Once known as the Pearl of the Indian Ocean or Ceylon, Sri Lanka is an island that gifts its guests with magical experiences. It is a place where the spirit of Buddhism is very much felt, its customs time-honoured by a culture dating back over 2,500 years, and a history that can be traced back to the birth of time. Within the petite island nation lies a melting pot of different ethnicities and religions, 8 UNESCO World Heritage Sites, 500,000 acres of teeming tea estates, and 350 majestic waterfalls - Sri Lanka is bursting with unpretentious riches.
Discover sights left by one of the oldest civilisations in the world - Anuradhapura, Polonnaruwa and Digamadulla were spectacular settlements that raised intricate temples and palaces from stone, but have now become part of the jungle’s mystical landscape. Above - hike and bike through paddy fields, windy mountain roads and rural villages in the highlands and roam fragrant tea gardens. Below - go diving and take a dip with exotic marine life and rummage sea wrecks in Galle harbour, Kalitiya and Ampara.
An assortment of culture, relaxation, and natural beauty, the many facets of Sri Lanka’s magnetic spell will keep you coming back.
Sri Lanka Facts
Sri Lankan Rupee
COST OF A PINT
Ceylon Tea Trail
Once home of the extinct Dodo bird, Mauritius is a hub of life, history, and natural wonders. Situated east of Madagascar, the distinct island nation is protected from the boundless sea by the planet’s third largest coral reef which almost encircles the whole island. Being of volcanic origin, the island has a characteristic central plateau raised 400 metres above see level. With rapid rivers, luscious tropical forests, and gleaming sandy stretches, a discovery awaits at every step in Mauritius.
The coexistence of different traditions and long-lived customs in Mauritius are reminiscent of the Europeans, Indians, Chinese, and Africans who in the last 400 years have inhabited its shores. Before Mauritius gained independence in 1968, it had been colonised by the Dutch, French, and British whose traces can still be spotted in the rich cultural terrain of the island - the most obvious being the official language which is English. Temples can be found next to churches and the many religious festivals of different communities are celebrated year round. Mauritius’ out of the ordinary cuisine is testament to its diverse culture, although the most early form of Mauritian culture can be traced back to Sega - traditional folkloric music.
In the north, Grand Baie has come to be a tourist hotspot. The paradisal stretch is a departing point for parties embarking on an excursion to the northern islets where diving in exceptional water in Gunner’s Coin and relaxing near Flat Island and Gabriel Island is a dream come true.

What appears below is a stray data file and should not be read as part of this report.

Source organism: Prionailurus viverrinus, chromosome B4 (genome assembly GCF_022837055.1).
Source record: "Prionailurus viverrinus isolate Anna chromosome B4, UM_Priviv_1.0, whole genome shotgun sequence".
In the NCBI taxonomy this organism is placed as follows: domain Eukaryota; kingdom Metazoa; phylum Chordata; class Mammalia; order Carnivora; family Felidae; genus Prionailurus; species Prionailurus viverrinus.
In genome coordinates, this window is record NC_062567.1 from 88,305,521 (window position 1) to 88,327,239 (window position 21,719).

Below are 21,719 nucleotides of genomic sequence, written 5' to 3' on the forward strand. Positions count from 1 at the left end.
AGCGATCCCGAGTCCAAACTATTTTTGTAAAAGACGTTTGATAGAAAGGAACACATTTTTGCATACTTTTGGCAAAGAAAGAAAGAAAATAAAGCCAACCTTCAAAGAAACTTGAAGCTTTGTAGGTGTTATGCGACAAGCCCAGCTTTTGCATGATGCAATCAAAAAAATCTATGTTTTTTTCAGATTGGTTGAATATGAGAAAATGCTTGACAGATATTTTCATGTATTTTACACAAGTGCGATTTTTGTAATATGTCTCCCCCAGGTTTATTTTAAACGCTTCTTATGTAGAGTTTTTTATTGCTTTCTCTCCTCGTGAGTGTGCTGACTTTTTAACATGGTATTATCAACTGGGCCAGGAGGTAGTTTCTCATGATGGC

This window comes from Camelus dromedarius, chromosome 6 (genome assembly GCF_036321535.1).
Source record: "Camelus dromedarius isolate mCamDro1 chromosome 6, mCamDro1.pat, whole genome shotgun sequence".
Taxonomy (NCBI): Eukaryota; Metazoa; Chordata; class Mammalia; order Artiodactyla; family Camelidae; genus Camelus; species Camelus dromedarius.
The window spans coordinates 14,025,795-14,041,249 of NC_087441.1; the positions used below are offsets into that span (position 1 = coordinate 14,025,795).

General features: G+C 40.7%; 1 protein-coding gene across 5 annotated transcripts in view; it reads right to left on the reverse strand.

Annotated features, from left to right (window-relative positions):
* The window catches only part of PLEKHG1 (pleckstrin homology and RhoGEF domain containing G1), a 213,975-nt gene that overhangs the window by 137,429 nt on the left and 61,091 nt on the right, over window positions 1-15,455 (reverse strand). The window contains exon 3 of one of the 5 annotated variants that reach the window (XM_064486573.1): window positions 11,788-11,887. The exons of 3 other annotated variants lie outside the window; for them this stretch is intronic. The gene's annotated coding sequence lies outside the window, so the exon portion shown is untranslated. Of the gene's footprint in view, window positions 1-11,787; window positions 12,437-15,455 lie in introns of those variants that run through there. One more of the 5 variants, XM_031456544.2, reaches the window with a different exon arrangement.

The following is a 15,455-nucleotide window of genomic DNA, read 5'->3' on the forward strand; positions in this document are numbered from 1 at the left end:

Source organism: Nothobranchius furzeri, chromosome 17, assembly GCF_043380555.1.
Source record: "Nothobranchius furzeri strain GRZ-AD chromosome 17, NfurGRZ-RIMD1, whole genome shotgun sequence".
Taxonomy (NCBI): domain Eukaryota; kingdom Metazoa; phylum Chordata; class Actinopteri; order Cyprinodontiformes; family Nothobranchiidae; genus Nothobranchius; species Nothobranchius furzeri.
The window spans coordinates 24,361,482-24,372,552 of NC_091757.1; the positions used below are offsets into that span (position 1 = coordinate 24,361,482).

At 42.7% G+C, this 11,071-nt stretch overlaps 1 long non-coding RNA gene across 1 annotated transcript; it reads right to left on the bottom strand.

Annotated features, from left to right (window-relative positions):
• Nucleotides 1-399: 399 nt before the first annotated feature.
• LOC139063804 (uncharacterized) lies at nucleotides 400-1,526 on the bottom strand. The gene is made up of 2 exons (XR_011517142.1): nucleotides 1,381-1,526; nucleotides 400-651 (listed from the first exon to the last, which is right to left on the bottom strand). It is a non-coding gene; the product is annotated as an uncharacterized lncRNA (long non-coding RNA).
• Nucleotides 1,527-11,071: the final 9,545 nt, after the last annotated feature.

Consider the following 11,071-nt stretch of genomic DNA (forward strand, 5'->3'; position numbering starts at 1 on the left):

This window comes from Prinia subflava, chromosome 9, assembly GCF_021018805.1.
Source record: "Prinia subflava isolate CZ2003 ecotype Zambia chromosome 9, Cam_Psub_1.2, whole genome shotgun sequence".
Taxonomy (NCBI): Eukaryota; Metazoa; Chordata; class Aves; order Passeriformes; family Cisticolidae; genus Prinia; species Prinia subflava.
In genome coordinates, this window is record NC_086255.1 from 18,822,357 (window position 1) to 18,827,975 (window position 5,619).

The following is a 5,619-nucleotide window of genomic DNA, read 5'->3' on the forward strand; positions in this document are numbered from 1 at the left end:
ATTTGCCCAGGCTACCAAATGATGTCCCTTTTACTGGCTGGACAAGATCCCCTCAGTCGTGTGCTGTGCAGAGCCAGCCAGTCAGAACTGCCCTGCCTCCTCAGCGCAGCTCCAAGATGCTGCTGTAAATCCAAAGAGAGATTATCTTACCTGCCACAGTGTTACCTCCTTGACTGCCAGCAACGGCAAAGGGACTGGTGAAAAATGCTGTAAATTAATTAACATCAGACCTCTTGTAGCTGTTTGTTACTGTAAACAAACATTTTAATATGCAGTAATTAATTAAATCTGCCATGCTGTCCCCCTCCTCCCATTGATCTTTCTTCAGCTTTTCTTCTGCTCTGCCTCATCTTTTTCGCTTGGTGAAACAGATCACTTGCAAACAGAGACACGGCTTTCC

At Grand Baie tucked away you will find La Cuvette, a restful hidden beach. Wonder off the main road, and you will discover small local boutiques. Another point of interest in the north is quaint village, Cap Malheureux. Sitting on the northernmost part of the island, it is where British Commander-in-Chief John Abercromby and his troops arrived during their second attack in 1810. The historic landmark is famous for its red-roofed church, and invaluable fishing community. In the dynamic north you can cycle, sail, and kite surf to your heart’s content in the undisturbed beauty of sun and sea.
Sheltered from constant winds, visitors can revel in the dry south and south west’s luxurious stays, and lagoons still enough for an afternoon dip or water sports. Flic en Flac is the place to chill with locals and enjoy vibrant nightlife, and the One Eye at Le Morne is famed for its status as an ultimate surf spot. The West is the best place to swim alongside wild dolphins all year round, and for those lucky visitors who are arriving in September a chance to spot whales is on the cards. Those that prefer to not get wet - rest assured. Casela and Gros Cailloux are nature parks fit for family fun.
A glimpse of Mauritius’ wildest landscapes can be caught in the south where sugar cane fields and a mountainous landscape prevails. The glorious Rochester Falls in the Savanne district takes you through a sugar refinery making for an extraordinary visit. On the other end of the spectrum, the island’s bustling capital Port Louis accommodates many a cultural sight. A few of the many highlights include Central Market, Port Louis Theatre, and The Champ de Mars which is the oldest race course in the Southern Hemisphere. Here, exciting horse races commence on weekends - a favoured family activity for locals.
All that Mauritius has to offer cannot be experienced within merely one trip - from its remarkable history to its undisturbed landscape, the island has a unique appeal for every kind of traveller whether you like to journey solo or in numbers.
COST OF A PINT
Swimming with wild dolphins in Tamarin Bay